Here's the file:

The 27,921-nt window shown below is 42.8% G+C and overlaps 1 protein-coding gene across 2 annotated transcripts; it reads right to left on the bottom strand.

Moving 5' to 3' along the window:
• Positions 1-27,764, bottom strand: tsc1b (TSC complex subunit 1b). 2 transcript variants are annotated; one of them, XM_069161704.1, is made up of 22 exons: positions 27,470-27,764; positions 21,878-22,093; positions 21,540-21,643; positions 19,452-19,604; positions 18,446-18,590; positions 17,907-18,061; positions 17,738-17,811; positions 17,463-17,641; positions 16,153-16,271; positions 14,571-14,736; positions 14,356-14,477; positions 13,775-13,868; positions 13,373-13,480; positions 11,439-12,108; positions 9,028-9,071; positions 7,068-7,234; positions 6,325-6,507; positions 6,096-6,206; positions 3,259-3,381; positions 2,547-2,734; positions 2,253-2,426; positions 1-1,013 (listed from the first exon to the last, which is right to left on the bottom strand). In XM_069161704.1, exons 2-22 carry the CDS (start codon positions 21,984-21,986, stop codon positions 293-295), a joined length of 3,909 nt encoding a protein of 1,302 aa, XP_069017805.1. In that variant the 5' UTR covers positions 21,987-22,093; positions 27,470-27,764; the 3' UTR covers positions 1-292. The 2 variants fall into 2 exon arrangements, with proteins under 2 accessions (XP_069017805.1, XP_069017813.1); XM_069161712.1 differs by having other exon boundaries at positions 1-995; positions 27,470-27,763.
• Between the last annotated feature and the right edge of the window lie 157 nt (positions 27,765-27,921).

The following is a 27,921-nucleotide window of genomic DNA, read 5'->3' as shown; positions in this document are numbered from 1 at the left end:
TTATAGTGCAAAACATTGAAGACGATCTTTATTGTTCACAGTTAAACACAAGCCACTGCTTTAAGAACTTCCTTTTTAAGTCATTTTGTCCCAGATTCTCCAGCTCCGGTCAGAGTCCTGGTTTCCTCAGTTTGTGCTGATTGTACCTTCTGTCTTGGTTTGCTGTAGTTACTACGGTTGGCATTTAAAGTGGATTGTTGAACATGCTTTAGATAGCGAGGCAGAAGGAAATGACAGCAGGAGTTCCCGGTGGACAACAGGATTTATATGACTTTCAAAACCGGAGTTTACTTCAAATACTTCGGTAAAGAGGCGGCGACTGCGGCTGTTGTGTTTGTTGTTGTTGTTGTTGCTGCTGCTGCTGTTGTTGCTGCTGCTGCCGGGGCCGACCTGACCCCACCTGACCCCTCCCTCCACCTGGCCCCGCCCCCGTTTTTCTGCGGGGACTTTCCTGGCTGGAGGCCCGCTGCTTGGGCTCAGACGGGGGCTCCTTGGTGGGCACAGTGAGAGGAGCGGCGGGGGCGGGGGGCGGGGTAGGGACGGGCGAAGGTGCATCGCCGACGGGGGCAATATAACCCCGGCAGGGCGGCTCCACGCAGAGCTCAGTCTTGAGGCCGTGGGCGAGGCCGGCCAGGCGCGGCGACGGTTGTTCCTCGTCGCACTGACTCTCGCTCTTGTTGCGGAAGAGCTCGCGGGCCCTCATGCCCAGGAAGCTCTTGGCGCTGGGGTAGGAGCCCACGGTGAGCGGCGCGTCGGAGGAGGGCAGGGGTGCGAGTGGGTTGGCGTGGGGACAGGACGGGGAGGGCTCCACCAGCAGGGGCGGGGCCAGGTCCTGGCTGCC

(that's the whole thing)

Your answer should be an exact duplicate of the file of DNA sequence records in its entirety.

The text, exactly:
The 27,921-nt window shown below is 42.8% G+C and overlaps 1 protein-coding gene across 2 annotated transcripts; it reads right to left on the bottom strand.

Moving 5' to 3' along the window:
• Positions 1-27,764, bottom strand: tsc1b (TSC complex subunit 1b). 2 transcript variants are annotated; one of them, XM_069161704.1, is made up of 22 exons: positions 27,470-27,764; positions 21,878-22,093; positions 21,540-21,643; positions 19,452-19,604; positions 18,446-18,590; positions 17,907-18,061; positions 17,738-17,811; positions 17,463-17,641; positions 16,153-16,271; positions 14,571-14,736; positions 14,356-14,477; positions 13,775-13,868; positions 13,373-13,480; positions 11,439-12,108; positions 9,028-9,071; positions 7,068-7,234; positions 6,325-6,507; positions 6,096-6,206; positions 3,259-3,381; positions 2,547-2,734; positions 2,253-2,426; positions 1-1,013 (listed from the first exon to the last, which is right to left on the bottom strand). In XM_069161704.1, exons 2-22 carry the CDS (start codon positions 21,984-21,986, stop codon positions 293-295), a joined length of 3,909 nt encoding a protein of 1,302 aa, XP_069017805.1. In that variant the 5' UTR covers positions 21,987-22,093; positions 27,470-27,764; the 3' UTR covers positions 1-292. The 2 variants fall into 2 exon arrangements, with proteins under 2 accessions (XP_069017805.1, XP_069017813.1); XM_069161712.1 differs by having other exon boundaries at positions 1-995; positions 27,470-27,763.
• Between the last annotated feature and the right edge of the window lie 157 nt (positions 27,765-27,921).

The following is a 27,921-nucleotide window of genomic DNA, read 5'->3' as shown; positions in this document are numbered from 1 at the left end:
TTATAGTGCAAAACATTGAAGACGATCTTTATTGTTCACAGTTAAACACAAGCCACTGCTTTAAGAACTTCCTTTTTAAGTCATTTTGTCCCAGATTCTCCAGCTCCGGTCAGAGTCCTGGTTTCCTCAGTTTGTGCTGATTGTACCTTCTGTCTTGGTTTGCTGTAGTTACTACGGTTGGCATTTAAAGTGGATTGTTGAACATGCTTTAGATAGCGAGGCAGAAGGAAATGACAGCAGGAGTTCCCGGTGGACAACAGGATTTATATGACTTTCAAAACCGGAGTTTACTTCAAATACTTCGGTAAAGAGGCGGCGACTGCGGCTGTTGTGTTTGTTGTTGTTGTTGTTGCTGCTGCTGCTGTTGTTGCTGCTGCTGCCGGGGCCGACCTGACCCCACCTGACCCCTCCCTCCACCTGGCCCCGCCCCCGTTTTTCTGCGGGGACTTTCCTGGCTGGAGGCCCGCTGCTTGGGCTCAGACGGGGGCTCCTTGGTGGGCACAGTGAGAGGAGCGGCGGGGGCGGGGGGCGGGGTAGGGACGGGCGAAGGTGCATCGCCGACGGGGGCAATATAACCCCGGCAGGGCGGCTCCACGCAGAGCTCAGTCTTGAGGCCGTGGGCGAGGCCGGCCAGGCGCGGCGACGGTTGTTCCTCGTCGCACTGACTCTCGCTCTTGTTGCGGAAGAGCTCGCGGGCCCTCATGCCCAGGAAGCTCTTGGCGCTGGGGTAGGAGCCCACGGTGAGCGGCGCGTCGGAGGAGGGCAGGGGTGCGAGTGGGTTGGCGTGGGGACAGGACGGGGAGGGCTCCACCAGCAGGGGCGGGGCCAGGTCCTGGCTGCC